The 12 Biggest Mistakes You Can Make With Your Smart Home Devices
Are some of the actions you’re taking with your smart home system actually making your life more difficult and less convenient?
Many of the everyday tasks of life—locking the door, adjusting the thermostat, dimming the lights, and capturing porch thieves—can now be done with a quick swipe of a smartphone. We are more in control of our households than ever before, with home automation features that once only existed on The Jetsons. What many tech enthusiasts may not realize is that buying the wrong gear, or not maintaining the smart home systems we have, can lead to agita rather than convenience. Keep the lights on (and the voice assistant at the ready) by avoiding these smart-home mistakes.
1. Not changing the default usernames and passwords on the devices
Hackers aren’t just targeting smartphones and computers these days—they can also break into your smart home devices. The best way to protect yourself is by taking the time to change the default usernames and passwords your products came with to choices that are strong and secure.
2. Choosing products that aren’t compatible with your home system
You may have a wish list of smart home products—maybe you want a device that turns on the lights when you’re on vacation, and a smart garage door that you can open or shut from anywhere in the world—but when you’re shopping it’s important to know whether these products are compatible with each other. Before you buy, research whether or not a product will work with the smart home platform (such as Apple HomeKit, Alexa, Smart Things, or Google Home) you have. If you buy a Google Home device, it may well not work with your HomeKit (unless the device is compatible with Matter, an interoperability standard that is supported by all of the above platforms).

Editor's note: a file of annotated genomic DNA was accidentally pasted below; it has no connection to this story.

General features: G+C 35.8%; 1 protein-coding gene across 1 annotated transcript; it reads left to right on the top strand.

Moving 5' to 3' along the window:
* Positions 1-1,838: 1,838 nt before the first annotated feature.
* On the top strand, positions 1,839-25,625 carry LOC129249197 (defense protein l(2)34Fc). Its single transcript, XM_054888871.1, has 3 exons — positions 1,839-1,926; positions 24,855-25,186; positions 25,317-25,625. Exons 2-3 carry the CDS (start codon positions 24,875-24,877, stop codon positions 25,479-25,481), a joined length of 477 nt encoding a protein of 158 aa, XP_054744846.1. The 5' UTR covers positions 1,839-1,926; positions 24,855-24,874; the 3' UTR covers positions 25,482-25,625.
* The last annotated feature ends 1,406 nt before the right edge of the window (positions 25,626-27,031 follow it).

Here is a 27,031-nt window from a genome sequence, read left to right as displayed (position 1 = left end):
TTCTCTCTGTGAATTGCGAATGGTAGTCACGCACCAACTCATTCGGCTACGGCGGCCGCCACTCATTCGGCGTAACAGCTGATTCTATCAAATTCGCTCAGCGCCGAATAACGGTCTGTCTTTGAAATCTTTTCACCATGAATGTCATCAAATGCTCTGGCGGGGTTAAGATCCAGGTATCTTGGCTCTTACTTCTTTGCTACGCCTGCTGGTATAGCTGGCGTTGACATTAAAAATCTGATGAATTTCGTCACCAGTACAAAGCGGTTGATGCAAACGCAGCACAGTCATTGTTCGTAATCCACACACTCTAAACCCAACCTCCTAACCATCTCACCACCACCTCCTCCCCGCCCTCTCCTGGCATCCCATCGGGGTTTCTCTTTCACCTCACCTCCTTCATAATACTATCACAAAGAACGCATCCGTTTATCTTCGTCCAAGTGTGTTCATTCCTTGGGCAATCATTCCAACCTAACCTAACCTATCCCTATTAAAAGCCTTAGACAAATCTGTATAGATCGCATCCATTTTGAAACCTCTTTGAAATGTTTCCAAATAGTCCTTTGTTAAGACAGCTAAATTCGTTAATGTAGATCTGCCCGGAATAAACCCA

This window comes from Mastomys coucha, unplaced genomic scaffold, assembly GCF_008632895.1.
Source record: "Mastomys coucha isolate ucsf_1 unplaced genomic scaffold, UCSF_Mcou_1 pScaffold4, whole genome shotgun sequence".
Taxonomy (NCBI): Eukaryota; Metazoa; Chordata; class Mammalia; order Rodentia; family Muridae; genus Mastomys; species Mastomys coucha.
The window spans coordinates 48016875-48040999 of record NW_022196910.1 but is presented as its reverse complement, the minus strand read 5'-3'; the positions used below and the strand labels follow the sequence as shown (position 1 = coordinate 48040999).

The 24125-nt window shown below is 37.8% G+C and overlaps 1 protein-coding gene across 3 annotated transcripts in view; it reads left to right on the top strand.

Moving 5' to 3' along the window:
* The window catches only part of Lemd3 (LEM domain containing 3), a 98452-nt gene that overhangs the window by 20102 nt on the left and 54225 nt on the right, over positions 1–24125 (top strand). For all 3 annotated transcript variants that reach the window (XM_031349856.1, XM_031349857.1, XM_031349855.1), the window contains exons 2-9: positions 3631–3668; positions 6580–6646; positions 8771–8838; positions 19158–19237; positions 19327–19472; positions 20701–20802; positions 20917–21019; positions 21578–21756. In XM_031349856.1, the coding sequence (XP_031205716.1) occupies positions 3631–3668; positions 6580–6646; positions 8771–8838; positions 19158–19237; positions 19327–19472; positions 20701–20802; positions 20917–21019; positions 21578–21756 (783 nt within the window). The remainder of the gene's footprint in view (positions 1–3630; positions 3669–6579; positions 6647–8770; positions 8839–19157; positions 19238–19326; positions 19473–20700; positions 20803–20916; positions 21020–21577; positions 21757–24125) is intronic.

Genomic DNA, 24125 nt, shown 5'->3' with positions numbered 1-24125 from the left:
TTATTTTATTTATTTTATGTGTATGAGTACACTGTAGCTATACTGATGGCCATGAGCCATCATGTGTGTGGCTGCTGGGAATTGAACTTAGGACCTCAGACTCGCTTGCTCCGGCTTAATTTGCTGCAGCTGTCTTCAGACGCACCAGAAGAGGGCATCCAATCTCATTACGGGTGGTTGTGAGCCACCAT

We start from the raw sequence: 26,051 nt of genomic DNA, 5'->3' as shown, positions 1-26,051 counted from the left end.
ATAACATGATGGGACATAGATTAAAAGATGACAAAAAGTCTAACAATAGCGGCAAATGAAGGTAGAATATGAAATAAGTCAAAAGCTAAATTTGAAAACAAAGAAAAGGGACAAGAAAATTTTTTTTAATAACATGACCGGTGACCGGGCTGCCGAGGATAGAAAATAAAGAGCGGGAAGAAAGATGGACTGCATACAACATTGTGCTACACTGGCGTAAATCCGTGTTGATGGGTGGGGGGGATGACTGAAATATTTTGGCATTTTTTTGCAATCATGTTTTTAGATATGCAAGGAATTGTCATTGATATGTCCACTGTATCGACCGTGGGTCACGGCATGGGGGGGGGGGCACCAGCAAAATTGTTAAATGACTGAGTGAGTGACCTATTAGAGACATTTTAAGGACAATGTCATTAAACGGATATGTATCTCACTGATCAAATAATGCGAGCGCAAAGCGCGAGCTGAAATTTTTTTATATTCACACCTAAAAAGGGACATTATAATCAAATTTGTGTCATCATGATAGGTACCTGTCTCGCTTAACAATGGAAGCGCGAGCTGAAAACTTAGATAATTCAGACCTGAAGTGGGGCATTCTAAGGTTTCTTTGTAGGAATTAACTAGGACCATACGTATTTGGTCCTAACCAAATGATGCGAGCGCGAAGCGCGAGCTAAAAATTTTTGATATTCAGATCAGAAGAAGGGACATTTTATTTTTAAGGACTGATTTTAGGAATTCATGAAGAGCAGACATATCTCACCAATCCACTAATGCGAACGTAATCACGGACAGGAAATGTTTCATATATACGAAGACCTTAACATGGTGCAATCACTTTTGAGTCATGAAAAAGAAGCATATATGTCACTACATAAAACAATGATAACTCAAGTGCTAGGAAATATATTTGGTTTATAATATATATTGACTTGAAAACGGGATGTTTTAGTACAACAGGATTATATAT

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3. Not updating your apps
Notifications that your apps need updating are a nuisance, but ignore them at your peril. These updates often include important security improvements; failing to complete them can leave your devices vulnerable to hackers, who can then wreak havoc on your accounts. To avoid getting hacked, it’s a good idea to manually check your apps for updates at least once a month—and, of course, install the updated software.
4. Buying too many gadgets at once
If you’re going to do the smart-home thing, you might as well go all in—or so you thought. Trying too many smart home devices at once is a good way to get overwhelmed, and you may not have time to learn the full functionality of each device. Instead, master a couple devices at a time, and then add devices gradually as needed.
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5. Not thinking about how your smart home gear will affect your Wi-Fi
Most smart home devices will operate on your home’s Wi-Fi connection. That’s great news, sorta. What most of us don’t realize is that smart thermostats, light switches, and other gadgets can potentially slow down your Wi-Fi speed—sometimes way down. If the internet in your home is crawling because you’ve installed a few new devices, talk to your provider about upgrading your service to more bandwidth. Bonus: Your Netflix shows will no longer buffer endlessly.